Regulator calls for simplified medications information

The United States Food and Drug Administration (FDA) is proposing new easy-to-read Patient Medication Information.

It says the current system of medication information can be confusing, conflicting, incomplete and repetitive.

This leads to poor compliance and worse health outcomes

In contrast, clear, concise and accessible written information helps patients use their prescription drugs safely and effectively.

The new Patient Medication Information would have consistent formatting in an easy-to-read style. One-page documents would highlight essential information, including:

  • Drug name
  • Summary of who needs it and when
  • Safety information
  • Common side effects
  • Directions for use.

The FDA regulates drugs, medical devices and food products across North America.

More details are available on the FDA website here.

Study: Meeting the needs of people from ethnically diverse groups

An evidence review explores how ethnic inequalities are created and sustained in mental healthcare.

The review of 66 studies found mental healthcare services often failed to consider how racism, migration stress and complex trauma affect mental health. 

It also highlights mental healthcare professionals’ descriptions of barriers to providing person-centred care including:

  • Lack of time
  • Discomfort when talking about race and spirituality
  • Fear of calling out racist practice.

The authors call for culturally-informed approaches to mental health assessment and treatment. 

They say approaches need to recognise and respond to the everyday realities of people from diverse ethnic minority groups, including racism. 

Read a plain language summary of the study via the NIHR website here.

Read the full research article here.

Charity calls for lived experience to help define research

PIF member the British Liver Trust is calling for people to share their experience of hepatitis B.

The charity is working with researchers and clinicians to improve care for hepatitis B.

It wants to discover what problems people affected by hepatitis B face and what would help make things better for them.

Get involved via The British Liver Trust website here.

Study: Misinformation and public health messaging in the early stages of the Monkeypox outbreak

Real-time social media monitoring is needed to help official bodies counter mass misinformation during public health emergencies.

That is the conclusion of a study looking at the spread of misinformation during the early stages of the monkey pox (Mpox) outbreak.

Analysis of Mpox-related Tweets posted from May to July 2022 found large amounts of false, misleading, irrelevant or damaging information was circulating within weeks.

Official bodies acted promptly to provide accurate information, but were overshadowed by rapidly spreading misinformation on social media.

Read the full study via the JMIR website here. 

Bowel Cancer UK launches Family, Friends and Carers Hub 

A new Family, Friends and Carers Hub recognises the impact bowel cancer can have on the lives of loved ones.

PIF member Bowel Cancer UK aims for the collated resources to provide a space for family, friends and carers to find support and information.

Visit the hub on the Bowel Cancer UK website here.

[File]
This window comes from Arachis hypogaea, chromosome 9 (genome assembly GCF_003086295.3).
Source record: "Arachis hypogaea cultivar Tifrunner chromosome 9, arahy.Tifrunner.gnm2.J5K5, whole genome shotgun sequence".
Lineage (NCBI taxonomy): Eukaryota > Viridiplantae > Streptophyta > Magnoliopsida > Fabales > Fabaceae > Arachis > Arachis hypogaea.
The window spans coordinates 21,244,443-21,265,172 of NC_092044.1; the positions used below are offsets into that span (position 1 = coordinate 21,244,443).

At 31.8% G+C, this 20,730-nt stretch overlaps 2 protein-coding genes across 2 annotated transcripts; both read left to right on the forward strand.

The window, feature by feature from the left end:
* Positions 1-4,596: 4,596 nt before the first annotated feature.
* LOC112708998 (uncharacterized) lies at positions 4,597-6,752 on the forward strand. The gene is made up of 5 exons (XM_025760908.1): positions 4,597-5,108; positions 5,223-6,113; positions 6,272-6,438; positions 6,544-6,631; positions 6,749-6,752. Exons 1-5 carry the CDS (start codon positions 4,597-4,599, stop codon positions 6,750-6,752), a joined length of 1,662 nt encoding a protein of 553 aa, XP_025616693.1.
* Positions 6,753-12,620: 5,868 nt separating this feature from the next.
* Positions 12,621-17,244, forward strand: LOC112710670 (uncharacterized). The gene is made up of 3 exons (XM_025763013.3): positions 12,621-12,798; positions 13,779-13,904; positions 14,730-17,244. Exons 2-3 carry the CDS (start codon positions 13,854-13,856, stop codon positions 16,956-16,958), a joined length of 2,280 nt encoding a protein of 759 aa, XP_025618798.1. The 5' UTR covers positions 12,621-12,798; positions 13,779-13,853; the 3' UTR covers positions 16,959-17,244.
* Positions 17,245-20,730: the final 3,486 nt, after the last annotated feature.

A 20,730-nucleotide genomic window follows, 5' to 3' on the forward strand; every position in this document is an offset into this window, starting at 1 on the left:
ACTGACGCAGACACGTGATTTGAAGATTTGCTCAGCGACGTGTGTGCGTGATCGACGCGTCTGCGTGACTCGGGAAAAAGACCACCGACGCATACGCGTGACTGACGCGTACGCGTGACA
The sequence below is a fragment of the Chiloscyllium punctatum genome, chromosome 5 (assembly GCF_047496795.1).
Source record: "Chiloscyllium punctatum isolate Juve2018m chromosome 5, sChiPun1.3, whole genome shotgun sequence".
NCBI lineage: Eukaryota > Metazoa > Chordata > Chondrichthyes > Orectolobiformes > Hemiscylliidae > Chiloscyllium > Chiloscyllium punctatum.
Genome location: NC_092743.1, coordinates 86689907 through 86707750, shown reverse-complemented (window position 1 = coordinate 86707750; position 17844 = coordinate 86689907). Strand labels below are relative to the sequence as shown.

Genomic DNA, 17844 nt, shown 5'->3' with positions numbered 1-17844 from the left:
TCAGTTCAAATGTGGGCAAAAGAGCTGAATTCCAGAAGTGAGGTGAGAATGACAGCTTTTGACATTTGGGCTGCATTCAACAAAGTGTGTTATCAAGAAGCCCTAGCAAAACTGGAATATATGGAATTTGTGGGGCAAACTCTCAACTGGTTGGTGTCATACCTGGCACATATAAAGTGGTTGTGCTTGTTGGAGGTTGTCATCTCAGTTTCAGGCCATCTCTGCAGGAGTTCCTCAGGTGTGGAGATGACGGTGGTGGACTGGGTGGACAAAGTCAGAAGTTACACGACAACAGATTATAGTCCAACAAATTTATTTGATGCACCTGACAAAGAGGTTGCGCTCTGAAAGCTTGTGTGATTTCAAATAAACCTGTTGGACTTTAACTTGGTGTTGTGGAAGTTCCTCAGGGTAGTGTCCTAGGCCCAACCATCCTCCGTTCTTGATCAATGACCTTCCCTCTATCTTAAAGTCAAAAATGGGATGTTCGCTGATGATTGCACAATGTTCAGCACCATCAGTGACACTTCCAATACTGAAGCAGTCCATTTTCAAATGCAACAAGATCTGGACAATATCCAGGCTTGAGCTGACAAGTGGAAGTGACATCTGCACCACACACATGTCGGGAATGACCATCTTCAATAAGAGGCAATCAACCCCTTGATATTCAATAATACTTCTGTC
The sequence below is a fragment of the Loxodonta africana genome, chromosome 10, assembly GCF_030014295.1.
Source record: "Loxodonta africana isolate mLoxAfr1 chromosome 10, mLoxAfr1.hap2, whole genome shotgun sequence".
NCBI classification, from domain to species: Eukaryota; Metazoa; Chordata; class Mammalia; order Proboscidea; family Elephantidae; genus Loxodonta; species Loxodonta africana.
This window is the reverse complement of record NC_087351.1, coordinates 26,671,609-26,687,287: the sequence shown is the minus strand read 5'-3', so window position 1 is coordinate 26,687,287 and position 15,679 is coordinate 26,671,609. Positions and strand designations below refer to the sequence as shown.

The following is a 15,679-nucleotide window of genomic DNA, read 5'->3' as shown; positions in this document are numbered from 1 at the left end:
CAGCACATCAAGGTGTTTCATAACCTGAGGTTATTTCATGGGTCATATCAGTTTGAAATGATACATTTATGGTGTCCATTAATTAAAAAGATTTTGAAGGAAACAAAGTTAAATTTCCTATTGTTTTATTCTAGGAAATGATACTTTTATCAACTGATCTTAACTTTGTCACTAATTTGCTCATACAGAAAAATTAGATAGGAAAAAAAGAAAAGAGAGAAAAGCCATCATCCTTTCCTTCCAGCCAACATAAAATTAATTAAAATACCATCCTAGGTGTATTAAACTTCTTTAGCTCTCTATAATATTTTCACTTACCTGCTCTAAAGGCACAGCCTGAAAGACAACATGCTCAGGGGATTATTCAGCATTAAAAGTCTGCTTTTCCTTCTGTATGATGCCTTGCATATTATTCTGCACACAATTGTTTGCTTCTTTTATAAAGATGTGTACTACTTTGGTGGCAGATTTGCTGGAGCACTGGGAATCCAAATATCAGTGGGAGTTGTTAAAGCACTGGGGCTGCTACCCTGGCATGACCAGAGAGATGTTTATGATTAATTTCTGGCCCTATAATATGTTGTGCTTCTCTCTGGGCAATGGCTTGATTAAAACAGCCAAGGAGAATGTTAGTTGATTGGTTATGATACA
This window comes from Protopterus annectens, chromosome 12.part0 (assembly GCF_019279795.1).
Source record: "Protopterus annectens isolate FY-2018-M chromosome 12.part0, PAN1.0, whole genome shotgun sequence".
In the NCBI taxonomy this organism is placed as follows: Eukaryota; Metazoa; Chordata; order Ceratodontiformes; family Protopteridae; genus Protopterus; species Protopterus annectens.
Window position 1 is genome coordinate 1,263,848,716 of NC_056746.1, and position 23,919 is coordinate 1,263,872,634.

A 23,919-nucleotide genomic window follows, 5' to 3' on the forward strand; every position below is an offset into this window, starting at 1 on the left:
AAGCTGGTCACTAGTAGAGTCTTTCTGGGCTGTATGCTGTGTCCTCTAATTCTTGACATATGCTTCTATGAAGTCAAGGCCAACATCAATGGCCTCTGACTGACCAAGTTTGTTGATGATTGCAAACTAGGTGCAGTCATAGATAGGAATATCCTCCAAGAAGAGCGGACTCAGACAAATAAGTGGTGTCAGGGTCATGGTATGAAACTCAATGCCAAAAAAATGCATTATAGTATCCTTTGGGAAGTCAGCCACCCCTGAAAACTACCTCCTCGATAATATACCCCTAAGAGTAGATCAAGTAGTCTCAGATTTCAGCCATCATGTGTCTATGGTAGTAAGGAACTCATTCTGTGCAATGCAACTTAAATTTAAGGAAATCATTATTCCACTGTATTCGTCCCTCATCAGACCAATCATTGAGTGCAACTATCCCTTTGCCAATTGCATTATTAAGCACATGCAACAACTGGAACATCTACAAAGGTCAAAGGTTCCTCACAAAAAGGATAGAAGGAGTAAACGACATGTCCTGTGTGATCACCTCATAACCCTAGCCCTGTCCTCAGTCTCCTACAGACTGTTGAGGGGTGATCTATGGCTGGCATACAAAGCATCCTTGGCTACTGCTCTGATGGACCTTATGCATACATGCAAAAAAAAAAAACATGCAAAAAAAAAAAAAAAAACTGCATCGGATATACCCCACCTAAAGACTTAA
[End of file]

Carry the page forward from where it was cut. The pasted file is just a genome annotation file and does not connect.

Awards: New category highlights work with children and young people

A new category has been introduced to this year’s HSJ awards.

But there is not long left to enter as nominations close on 16 June.

The new award is called Reducing Inequalities and Improving Outcomes for Children and Young People.

It recognises innovation and creativity in reducing healthcare inequalities and improving health outcomes for this group. 

See the criteria and how to enter on the HSJ website here.

Dedication of menopause rose fuels health conversations

PIF member The Menopause Charity has used the introduction of a new rose to hold conversations about menopause with thousands of people.

The Menopause Charity Rose was launched at the Chelsea Flower Show in London in May.

Conversations led by charity ambassadors and celebrity supporters followed during the show week.

Find out more about the rose launch campaign on The Menopause Charity website here.

Making independent living a reality for disabled people

In this blog, Anne Pridmore explains how she self-organised a 24-hour support package.

Anne first found herself in need of support when her partner of 20 years left her.

Finding statutory services severely lacking, she had to create her own support package.

The blog details her journey to independent living from the 1980s to today. 

Read the blog on the King’s Fund website here. 

ALLIANCE launches self-management awareness campaign

The Health and Social Care Alliance Scotland (ALLIANCE) is launching a self-management awareness campaign.

The campaign runs from June to September, ending with the annual Self Management Week and Awards from 18 to 20 September. 

It will highlight what self management can look like and why it is important. Examples of good practice will be shared.

Find out more via the ALLIANCE website here.

Event: Small Charity Week hosts 5 days of celebration

The Small Charity Week partnership is hosting 5 days of talks and other free online events from 19 to 24 June. The topics for the five days are:

  • Monday – Celebration
  • Tuesday – People
  • Wednesday – Discussion
  • Thursday – Learning
  • Friday – Future.

Charities can also offer to run their own events on the 5 themes.

Book and plan events on the Small Charity Week website here.